Another difference:  again, Black protesters marched in the streets during the day, while cops in riot-gear watched quietly.  Again they finished at sundown, whereupon a split appeared in the ranks;  more than half of the original protesters left, most of them heading for church to pray and plan, while the bunch that was left formed a screen of bodies to block the cops' sight, made a point of taunting and provoking the police -- which they called "standing up" for their rights -- while behind them others smashed car and shop windows and grabbed whatever they could.  But this time, the next morning, the Black protest leaders denounced that second group as "provocateurs" and repudiated the lot of them.  This is a brilliant -- and long overdue -- move.  It's probably the reason why the Charlotte confrontation hasn't escalated since, and there's serious negotiation going on between the community leaders and the police.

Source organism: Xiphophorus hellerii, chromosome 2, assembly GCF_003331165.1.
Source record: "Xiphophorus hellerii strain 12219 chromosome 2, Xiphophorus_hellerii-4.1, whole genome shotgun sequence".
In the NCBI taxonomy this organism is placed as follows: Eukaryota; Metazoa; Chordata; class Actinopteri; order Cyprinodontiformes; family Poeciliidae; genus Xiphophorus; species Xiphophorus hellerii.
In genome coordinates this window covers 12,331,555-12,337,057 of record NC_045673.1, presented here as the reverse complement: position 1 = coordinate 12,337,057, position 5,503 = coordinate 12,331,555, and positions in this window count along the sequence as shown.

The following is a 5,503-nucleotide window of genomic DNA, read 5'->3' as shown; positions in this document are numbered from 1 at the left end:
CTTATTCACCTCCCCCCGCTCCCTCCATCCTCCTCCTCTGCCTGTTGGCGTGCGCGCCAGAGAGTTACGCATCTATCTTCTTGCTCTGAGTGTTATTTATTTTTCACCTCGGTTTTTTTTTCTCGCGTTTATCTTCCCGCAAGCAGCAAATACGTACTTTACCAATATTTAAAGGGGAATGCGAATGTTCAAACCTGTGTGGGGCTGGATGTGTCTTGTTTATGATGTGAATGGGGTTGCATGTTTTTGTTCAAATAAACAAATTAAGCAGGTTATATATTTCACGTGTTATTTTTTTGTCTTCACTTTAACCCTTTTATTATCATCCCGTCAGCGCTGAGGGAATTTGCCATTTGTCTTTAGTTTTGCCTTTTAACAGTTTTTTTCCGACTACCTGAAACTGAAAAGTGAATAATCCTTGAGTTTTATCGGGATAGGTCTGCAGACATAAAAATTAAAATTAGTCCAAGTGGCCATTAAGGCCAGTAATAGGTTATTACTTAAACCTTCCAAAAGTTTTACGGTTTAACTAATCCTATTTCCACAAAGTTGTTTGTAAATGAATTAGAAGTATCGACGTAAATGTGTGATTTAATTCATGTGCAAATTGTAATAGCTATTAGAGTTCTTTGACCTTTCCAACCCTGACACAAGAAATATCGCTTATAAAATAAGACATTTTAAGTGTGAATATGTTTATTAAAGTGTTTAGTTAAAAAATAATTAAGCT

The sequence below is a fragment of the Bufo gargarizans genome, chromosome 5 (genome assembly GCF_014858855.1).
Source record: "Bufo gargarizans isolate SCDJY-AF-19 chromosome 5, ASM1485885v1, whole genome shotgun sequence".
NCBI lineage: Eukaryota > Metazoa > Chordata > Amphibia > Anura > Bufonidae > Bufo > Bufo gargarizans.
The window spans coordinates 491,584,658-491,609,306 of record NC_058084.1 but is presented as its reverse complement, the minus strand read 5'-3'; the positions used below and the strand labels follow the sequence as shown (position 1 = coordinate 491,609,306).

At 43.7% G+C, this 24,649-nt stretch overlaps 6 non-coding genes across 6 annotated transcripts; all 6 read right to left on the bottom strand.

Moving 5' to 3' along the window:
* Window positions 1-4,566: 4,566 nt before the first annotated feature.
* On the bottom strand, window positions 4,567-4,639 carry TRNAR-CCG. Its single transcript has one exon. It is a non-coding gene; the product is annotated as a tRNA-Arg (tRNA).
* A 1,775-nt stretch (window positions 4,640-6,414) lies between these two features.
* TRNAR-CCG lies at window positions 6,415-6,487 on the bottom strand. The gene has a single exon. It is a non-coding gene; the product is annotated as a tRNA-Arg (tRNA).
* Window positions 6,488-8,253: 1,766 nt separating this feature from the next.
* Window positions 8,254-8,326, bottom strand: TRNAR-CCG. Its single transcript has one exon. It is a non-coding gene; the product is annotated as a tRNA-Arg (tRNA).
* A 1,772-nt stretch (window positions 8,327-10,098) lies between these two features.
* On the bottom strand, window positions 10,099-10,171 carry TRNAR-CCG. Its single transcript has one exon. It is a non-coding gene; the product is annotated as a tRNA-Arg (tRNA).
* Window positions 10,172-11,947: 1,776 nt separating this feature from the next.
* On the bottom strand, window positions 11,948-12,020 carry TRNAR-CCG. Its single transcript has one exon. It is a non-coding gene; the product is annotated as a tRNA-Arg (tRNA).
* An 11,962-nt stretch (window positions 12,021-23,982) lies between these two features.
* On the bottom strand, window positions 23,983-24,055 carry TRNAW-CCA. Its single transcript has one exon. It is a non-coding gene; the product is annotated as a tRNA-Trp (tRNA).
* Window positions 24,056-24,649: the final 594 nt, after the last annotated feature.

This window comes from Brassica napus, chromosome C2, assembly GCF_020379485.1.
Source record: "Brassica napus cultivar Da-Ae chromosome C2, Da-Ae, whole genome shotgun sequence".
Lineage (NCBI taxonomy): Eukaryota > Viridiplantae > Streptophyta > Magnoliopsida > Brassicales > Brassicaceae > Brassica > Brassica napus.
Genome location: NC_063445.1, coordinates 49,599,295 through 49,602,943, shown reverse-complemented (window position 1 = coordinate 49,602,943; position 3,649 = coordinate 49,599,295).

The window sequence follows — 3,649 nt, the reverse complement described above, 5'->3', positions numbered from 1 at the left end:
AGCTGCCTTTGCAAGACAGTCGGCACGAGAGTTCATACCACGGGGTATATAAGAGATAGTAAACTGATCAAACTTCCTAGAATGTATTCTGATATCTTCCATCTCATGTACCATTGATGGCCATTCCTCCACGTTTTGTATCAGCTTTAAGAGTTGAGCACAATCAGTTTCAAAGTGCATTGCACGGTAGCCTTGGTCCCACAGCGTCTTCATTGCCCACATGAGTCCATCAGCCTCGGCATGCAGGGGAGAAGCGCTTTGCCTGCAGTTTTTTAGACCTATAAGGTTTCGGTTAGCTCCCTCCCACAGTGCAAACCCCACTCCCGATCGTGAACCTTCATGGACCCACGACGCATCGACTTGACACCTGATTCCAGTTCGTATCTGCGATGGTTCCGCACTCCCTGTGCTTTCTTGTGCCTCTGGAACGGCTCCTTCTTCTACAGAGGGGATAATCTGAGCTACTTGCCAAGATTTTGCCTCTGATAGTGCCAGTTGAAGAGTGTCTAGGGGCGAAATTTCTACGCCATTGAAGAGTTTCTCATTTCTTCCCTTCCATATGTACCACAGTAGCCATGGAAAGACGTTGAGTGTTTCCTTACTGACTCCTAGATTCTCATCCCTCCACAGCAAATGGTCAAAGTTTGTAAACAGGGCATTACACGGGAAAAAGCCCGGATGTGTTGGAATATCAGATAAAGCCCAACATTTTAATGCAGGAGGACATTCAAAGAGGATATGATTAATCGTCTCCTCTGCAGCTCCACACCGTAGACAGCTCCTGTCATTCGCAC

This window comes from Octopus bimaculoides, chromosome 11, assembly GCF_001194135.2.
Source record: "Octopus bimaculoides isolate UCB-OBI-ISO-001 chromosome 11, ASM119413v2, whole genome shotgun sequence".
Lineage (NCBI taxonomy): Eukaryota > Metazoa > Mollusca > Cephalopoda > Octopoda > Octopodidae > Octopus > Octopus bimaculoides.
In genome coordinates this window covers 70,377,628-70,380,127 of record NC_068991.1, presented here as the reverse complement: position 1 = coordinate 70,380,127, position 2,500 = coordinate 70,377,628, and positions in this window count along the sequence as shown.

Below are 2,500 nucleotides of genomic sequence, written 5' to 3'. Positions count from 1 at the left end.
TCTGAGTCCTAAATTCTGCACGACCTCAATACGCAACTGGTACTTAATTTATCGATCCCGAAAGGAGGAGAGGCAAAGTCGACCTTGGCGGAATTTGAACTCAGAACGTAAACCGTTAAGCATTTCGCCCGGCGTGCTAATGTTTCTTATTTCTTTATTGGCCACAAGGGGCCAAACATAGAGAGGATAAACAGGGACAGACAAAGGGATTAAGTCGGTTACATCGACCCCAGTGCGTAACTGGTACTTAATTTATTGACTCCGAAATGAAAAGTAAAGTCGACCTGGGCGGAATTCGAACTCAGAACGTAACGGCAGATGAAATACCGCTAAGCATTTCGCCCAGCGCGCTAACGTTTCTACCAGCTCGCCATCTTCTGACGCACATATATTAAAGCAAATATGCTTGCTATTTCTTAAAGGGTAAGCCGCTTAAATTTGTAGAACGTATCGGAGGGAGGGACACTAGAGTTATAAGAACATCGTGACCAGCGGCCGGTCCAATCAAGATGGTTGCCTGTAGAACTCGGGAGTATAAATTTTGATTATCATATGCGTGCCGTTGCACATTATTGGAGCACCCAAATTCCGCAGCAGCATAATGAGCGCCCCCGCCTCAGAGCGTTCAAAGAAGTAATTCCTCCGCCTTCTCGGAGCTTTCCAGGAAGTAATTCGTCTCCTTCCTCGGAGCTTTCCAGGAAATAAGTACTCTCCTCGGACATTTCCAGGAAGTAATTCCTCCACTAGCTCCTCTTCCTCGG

It would also be extremely useful to find out just who those "provocateurs" were/are, and who's behind them.  I'd bet on very covert money from certain Arab interests -- which is ironic, seeing how various Arab rulers have exploited Blacks since at least the days of ancient Egypt. 

A couple of suggestions I could give to the Charlotte PD, not to mention a lot of others:

A)  Hire more Black cops, and assign them specifically to patrol Black neighborhoods.  It will surprise and dismay a lot of people when the number of police-brutality incidents doesn't fall off, "racism" can no longer be used as an excuse for police misbehavior, and Black-on-Black crime becomes a serious national scandal.